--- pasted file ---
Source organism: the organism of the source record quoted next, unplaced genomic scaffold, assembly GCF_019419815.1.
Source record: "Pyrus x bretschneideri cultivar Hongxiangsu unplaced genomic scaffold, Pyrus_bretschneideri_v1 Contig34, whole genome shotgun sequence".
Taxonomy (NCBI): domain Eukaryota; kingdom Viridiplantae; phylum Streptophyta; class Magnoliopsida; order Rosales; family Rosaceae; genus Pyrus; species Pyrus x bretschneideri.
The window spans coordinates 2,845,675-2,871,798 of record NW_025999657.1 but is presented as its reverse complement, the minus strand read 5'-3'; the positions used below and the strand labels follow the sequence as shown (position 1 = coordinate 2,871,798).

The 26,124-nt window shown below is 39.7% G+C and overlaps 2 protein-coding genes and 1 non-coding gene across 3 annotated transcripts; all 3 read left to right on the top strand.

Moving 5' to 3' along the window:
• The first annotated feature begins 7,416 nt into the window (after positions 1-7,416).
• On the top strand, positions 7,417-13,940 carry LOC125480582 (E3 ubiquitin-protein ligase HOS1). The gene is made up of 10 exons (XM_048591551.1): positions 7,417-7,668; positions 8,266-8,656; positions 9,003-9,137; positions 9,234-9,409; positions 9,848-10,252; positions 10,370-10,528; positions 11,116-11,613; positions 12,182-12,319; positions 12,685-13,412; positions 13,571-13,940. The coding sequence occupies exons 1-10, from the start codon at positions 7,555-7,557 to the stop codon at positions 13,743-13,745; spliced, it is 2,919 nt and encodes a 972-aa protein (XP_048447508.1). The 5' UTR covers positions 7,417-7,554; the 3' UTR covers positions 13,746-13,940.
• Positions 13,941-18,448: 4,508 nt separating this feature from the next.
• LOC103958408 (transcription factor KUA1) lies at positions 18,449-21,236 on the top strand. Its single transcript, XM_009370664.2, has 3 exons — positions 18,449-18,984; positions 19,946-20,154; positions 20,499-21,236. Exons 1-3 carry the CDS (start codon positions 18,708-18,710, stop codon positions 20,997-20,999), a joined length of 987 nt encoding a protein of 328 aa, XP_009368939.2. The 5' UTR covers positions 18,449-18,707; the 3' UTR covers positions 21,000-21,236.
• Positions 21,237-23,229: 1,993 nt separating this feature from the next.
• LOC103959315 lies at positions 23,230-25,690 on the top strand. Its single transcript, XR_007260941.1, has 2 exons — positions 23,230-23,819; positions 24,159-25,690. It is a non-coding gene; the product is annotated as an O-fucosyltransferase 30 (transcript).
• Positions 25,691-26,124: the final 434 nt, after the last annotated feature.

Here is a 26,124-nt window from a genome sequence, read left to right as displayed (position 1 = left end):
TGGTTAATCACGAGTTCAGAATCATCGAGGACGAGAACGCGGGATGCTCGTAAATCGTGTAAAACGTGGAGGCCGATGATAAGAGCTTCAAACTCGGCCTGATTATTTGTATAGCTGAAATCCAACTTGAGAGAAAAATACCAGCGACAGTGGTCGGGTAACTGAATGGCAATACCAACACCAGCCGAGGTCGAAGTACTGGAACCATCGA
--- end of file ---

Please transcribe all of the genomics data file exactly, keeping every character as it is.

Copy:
Source organism: the organism of the source record quoted next, unplaced genomic scaffold, assembly GCF_019419815.1.
Source record: "Pyrus x bretschneideri cultivar Hongxiangsu unplaced genomic scaffold, Pyrus_bretschneideri_v1 Contig34, whole genome shotgun sequence".
Taxonomy (NCBI): domain Eukaryota; kingdom Viridiplantae; phylum Streptophyta; class Magnoliopsida; order Rosales; family Rosaceae; genus Pyrus; species Pyrus x bretschneideri.
The window spans coordinates 2,845,675-2,871,798 of record NW_025999657.1 but is presented as its reverse complement, the minus strand read 5'-3'; the positions used below and the strand labels follow the sequence as shown (position 1 = coordinate 2,871,798).

The 26,124-nt window shown below is 39.7% G+C and overlaps 2 protein-coding genes and 1 non-coding gene across 3 annotated transcripts; all 3 read left to right on the top strand.

Moving 5' to 3' along the window:
• The first annotated feature begins 7,416 nt into the window (after positions 1-7,416).
• On the top strand, positions 7,417-13,940 carry LOC125480582 (E3 ubiquitin-protein ligase HOS1). The gene is made up of 10 exons (XM_048591551.1): positions 7,417-7,668; positions 8,266-8,656; positions 9,003-9,137; positions 9,234-9,409; positions 9,848-10,252; positions 10,370-10,528; positions 11,116-11,613; positions 12,182-12,319; positions 12,685-13,412; positions 13,571-13,940. The coding sequence occupies exons 1-10, from the start codon at positions 7,555-7,557 to the stop codon at positions 13,743-13,745; spliced, it is 2,919 nt and encodes a 972-aa protein (XP_048447508.1). The 5' UTR covers positions 7,417-7,554; the 3' UTR covers positions 13,746-13,940.
• Positions 13,941-18,448: 4,508 nt separating this feature from the next.
• LOC103958408 (transcription factor KUA1) lies at positions 18,449-21,236 on the top strand. Its single transcript, XM_009370664.2, has 3 exons — positions 18,449-18,984; positions 19,946-20,154; positions 20,499-21,236. Exons 1-3 carry the CDS (start codon positions 18,708-18,710, stop codon positions 20,997-20,999), a joined length of 987 nt encoding a protein of 328 aa, XP_009368939.2. The 5' UTR covers positions 18,449-18,707; the 3' UTR covers positions 21,000-21,236.
• Positions 21,237-23,229: 1,993 nt separating this feature from the next.
• LOC103959315 lies at positions 23,230-25,690 on the top strand. Its single transcript, XR_007260941.1, has 2 exons — positions 23,230-23,819; positions 24,159-25,690. It is a non-coding gene; the product is annotated as an O-fucosyltransferase 30 (transcript).
• Positions 25,691-26,124: the final 434 nt, after the last annotated feature.

Here is a 26,124-nt window from a genome sequence, read left to right as displayed (position 1 = left end):
TGGTTAATCACGAGTTCAGAATCATCGAGGACGAGAACGCGGGATGCTCGTAAATCGTGTAAAACGTGGAGGCCGATGATAAGAGCTTCAAACTCGGCCTGATTATTTGTATAGCTGAAATCCAACTTGAGAGAAAAATACCAGCGACAGTGGTCGGGTAACTGAATGGCAATACCAACACCAGCCGAGGTCGAAGTACTGGAACCATCGA